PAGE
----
On July 4, 1939, between games of a doubleheader, the Yankees honored Lou Gehrig. That was 70 years ago today.

The great slugger, who had quit the game the previous April because of a mysterious illness we now know as ALS, had his number 4 retired and was presented with a number of gifts he was too weak to hold.

Mayor Fiorello La Guardia spoke to the crowd of 61,808. The Iron Horse, he said, was “the greatest prototype of good sportsmanship and citizenship.”

Then Gehrig himself spoke, giving what is considered the greatest speech in baseball history:

“Fans, for the past two weeks you have been reading about the bad break I got. Yet today I consider myself the luckiest man on the face of this earth. I have been in ballparks for 17 years and have never received anything but kindness and encouragement from you fans.

“Look at these grand men. Which of you wouldn’t consider it the highlight of his career just to associate with them for even one day? Sure, I’m lucky. Who wouldn’t consider it an honor to have known Jacob Ruppert? Also, the builder of baseball’s greatest empire, Ed Barrow? To have spent six years with that wonderful little fellow, Miller Huggins? Then to have spent the next nine years with that outstanding leader, that smart student of psychology, the best manager in baseball today, Joe McCarthy? Sure, I’m lucky.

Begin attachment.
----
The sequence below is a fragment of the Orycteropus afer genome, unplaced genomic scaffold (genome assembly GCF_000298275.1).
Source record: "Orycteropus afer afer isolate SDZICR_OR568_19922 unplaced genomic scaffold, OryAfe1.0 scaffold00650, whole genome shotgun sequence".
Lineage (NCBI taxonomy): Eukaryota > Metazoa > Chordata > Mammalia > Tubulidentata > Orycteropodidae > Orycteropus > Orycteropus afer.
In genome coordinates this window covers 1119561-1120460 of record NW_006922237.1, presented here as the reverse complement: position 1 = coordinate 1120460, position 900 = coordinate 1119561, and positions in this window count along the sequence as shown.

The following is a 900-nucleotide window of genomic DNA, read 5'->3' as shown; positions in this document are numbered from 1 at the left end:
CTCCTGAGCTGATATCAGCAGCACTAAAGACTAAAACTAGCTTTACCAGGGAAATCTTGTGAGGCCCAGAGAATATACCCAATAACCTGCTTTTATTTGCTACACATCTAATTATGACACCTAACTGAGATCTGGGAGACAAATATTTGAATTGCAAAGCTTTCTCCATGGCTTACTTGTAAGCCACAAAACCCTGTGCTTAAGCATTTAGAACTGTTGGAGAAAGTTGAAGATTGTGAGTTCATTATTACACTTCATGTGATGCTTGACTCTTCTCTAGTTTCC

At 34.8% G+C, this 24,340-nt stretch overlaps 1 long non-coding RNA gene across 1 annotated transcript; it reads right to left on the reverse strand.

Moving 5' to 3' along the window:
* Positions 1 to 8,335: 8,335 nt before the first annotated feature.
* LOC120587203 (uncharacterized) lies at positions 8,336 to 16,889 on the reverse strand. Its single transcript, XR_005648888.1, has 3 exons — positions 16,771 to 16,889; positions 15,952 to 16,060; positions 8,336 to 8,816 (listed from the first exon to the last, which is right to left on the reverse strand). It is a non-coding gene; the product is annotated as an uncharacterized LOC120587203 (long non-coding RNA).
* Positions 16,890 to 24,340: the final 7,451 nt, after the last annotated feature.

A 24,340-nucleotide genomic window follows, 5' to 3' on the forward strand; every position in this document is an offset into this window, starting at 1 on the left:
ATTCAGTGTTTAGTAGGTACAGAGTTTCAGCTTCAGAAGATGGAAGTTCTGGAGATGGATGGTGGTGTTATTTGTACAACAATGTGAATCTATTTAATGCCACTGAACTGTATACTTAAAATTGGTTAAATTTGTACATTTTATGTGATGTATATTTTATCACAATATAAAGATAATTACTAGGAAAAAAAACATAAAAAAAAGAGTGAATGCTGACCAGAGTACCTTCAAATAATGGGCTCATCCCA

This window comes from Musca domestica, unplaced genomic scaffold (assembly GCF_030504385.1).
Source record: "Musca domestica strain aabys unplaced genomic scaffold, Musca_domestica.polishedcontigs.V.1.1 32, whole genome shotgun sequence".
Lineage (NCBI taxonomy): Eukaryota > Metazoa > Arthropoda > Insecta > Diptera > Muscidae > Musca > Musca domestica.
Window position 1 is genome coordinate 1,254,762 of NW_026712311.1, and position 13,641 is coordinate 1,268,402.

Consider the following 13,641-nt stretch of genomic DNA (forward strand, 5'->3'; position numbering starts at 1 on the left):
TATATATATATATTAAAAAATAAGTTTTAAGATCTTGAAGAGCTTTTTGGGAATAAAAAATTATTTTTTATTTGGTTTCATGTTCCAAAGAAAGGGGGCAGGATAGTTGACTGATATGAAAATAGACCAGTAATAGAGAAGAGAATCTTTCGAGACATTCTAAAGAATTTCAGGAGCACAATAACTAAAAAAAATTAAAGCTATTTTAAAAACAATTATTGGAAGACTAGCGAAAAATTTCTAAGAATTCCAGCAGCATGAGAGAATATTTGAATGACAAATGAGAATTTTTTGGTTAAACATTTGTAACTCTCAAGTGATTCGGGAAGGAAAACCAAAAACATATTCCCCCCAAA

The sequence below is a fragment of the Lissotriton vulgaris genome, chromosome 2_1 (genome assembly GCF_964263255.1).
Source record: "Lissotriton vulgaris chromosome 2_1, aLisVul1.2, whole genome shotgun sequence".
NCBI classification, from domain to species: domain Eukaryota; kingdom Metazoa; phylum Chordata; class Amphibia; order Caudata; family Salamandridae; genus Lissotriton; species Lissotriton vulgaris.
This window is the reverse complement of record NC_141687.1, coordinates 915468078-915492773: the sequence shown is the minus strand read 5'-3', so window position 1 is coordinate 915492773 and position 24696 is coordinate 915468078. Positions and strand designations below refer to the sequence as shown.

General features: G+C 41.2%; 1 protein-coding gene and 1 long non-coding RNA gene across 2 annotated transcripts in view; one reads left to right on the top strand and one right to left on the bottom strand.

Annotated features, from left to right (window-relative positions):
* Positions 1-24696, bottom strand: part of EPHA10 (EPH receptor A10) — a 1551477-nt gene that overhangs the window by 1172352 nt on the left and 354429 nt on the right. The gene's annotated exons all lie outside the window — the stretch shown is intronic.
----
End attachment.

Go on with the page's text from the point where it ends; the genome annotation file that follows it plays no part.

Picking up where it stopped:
“When the New York Giants, a team you would give your right arm to beat, and vice versa, sends you a gift – that’s something. When everybody down to the groundskeepers and those boys in white coats remember you with trophies – that’s something. When you have a wonderful mother-in-law who takes sides with you in squabbles with her own daughter – that’s something. When you have a father and a mother who work all their lives so you can have an education and build your body – it’s a blessing. When you have a wife who has been a tower of strength and shown more courage than you dreamed existed – that’s the finest I know.

“So I close in saying that I may have had a tough break, but I have an awful lot to live for.”

Gehrig died less than two years later. He spent his final days as a parole officer in New York City.

It’s almost impossible to describe how great Gehrig was. He hit .340 with a .447 on-base percentage and a .632 slugging percentage for his career. He had 1,190 extra-base hits in 2,164 games and drew 1,508 walks. He is third all-time in OPS behind Babe Ruth and Ted Williams. In 17 seasons he racked up 493 homers, 2721 hits, 1995 RBI, and 1888 runs. Had he stayed healthy the Iron Horse those numbers probably would have increased to 500+ homers, 3000+ hits, and over 2000 RBI and runs scored. The man won two MVPs, and was the Yankees captain from 1935 until his death in 1941. There was no Yankee captain until Thurman Munson in 1976. That’s how revered Gehrig was to the franchise.

The Yankees will remember one of their greatest players today with a video tribute that includes current players reciting portions of his speech. The players will wear a “4ALS” patch and the No. 4 will be on first base. The Yankees also will contribute $25,000 to the ALS Association of Greater New York.